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N55MW accident description

Missouri map... Missouri list
Crash location 35.884722°N, 91.968056°W
Reported location is a long distance from the NTSB's reported nearest city. This often means that the location has a typo, or is incorrect.
Nearest city Fulton, MO
38.846708°N, 91.947959°W
204.7 miles away
Tail number N55MW
Accident date 22 Feb 2006
Aircraft type WHEELER Pitts Special
Additional details: None

NTSB Factual Report

On February 22, 2006, at 1600 central standard time, an experimental amateur-built Wheeler Pitts Special, N55MW, owned and piloted by a commercial pilot, impacted terrain during landing at Sky-Go Farms Airport (73MU), Fulton, Missouri. Visual meteorological conditions prevailed at the time of the accident. The 14 CFR Part 91 personal flight was not operating on a flight plan. The pilot received minor injuries. The local flight originated from Elton Hensley Memorial Airport (FTT), Fulton, Missouri, at 1545.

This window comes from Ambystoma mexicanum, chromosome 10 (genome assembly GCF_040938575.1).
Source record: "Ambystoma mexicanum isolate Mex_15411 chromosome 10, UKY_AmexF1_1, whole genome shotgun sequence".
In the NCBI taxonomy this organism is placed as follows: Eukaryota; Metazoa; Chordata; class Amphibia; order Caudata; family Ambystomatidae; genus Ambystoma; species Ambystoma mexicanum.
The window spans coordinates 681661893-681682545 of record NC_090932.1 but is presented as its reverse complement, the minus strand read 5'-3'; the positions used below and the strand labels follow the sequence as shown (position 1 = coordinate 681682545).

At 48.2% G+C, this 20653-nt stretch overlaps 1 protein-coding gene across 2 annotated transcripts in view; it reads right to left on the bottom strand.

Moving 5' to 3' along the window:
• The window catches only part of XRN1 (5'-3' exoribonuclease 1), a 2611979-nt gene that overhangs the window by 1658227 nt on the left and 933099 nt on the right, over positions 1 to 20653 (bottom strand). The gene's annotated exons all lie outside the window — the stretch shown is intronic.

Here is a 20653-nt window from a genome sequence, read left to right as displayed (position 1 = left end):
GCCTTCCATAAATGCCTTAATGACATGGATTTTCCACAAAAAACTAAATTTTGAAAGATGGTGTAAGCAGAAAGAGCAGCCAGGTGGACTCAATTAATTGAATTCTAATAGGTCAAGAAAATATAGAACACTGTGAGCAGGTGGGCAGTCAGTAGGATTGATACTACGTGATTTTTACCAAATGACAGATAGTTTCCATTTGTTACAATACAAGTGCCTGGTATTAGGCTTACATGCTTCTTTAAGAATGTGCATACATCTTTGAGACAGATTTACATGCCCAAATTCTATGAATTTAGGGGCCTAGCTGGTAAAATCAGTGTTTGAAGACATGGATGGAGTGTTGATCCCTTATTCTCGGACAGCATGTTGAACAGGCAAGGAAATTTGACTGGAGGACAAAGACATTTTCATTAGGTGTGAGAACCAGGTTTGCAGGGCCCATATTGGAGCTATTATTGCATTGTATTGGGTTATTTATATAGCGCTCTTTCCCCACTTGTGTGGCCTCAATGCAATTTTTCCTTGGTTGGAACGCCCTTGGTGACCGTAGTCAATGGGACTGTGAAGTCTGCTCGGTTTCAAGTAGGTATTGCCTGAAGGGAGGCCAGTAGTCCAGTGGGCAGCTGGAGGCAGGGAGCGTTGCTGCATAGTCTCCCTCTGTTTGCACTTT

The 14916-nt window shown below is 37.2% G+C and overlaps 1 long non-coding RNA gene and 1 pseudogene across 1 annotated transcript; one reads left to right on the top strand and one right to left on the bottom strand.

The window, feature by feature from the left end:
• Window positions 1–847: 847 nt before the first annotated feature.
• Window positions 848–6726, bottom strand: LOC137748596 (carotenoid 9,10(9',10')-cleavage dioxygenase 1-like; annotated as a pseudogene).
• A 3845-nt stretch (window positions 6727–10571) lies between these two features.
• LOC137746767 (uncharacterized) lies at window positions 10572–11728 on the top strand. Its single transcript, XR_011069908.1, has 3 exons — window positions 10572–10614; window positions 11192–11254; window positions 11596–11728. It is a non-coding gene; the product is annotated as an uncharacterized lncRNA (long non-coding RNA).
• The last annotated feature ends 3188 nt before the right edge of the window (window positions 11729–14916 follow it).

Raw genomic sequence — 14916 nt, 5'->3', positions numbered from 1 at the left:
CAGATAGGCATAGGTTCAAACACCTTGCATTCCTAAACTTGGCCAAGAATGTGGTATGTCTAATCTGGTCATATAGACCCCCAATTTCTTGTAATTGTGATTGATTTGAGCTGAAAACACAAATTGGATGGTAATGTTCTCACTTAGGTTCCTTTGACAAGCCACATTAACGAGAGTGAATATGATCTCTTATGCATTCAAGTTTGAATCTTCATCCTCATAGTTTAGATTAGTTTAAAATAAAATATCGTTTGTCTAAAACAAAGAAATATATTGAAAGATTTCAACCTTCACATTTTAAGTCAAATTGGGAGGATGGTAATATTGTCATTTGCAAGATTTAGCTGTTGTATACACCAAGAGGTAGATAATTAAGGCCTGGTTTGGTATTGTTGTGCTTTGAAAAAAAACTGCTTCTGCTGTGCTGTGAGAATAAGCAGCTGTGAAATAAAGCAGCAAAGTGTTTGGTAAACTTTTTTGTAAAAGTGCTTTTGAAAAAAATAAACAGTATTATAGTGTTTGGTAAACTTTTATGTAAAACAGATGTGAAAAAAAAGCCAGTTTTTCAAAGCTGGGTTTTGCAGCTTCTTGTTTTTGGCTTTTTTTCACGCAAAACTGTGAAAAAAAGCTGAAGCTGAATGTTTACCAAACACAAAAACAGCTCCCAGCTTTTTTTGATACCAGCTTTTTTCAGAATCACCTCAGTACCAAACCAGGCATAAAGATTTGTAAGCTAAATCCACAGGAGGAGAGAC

The pilot was attempting a visual approach to land on runway 27 at 73MU. The pilot stated that trees at the approach end of runway 27 require a steeper than normal glide path. During the approach, the airplane was too slow and steep to slip the airplane to gain forward visibility. On short final, the pilot noticed an increased sink rate, "possibly [from convection] current or downdraft from slope of runway and surrounding terrain". The pilot stated that during landing, the airplane impacted an embankment, slid for about 100 feet, nosed over, and came to a stop inverted. The pilot stated that his exit from the airplane was aided by a cracked canopy from the rollover. He manually broke a hole through the canopy and exited the airplane.

Sky-Go Farms Airport (73MU) is a private airstrip served by runways 9-27 (1,800 feet by 60 feet, turf) and runways 18-36 (1,800 feet by 60 feet, turf). The pilot stated that the runway 27 approach end possessed a 45-degree embankment that was one foot below the runway surface.

The pilot stated that the accident could have been prevented by: not attempting a short field landing, adding more power on final and landing a bit longer, and adding full power and executing a go-around.

NTSB Probable Cause

The altitude/clearance not obtained/maintained during landing by the pilot. Contributing factors were the trees, the embankment, the runway length, and the reduced visual lookout during the approach.

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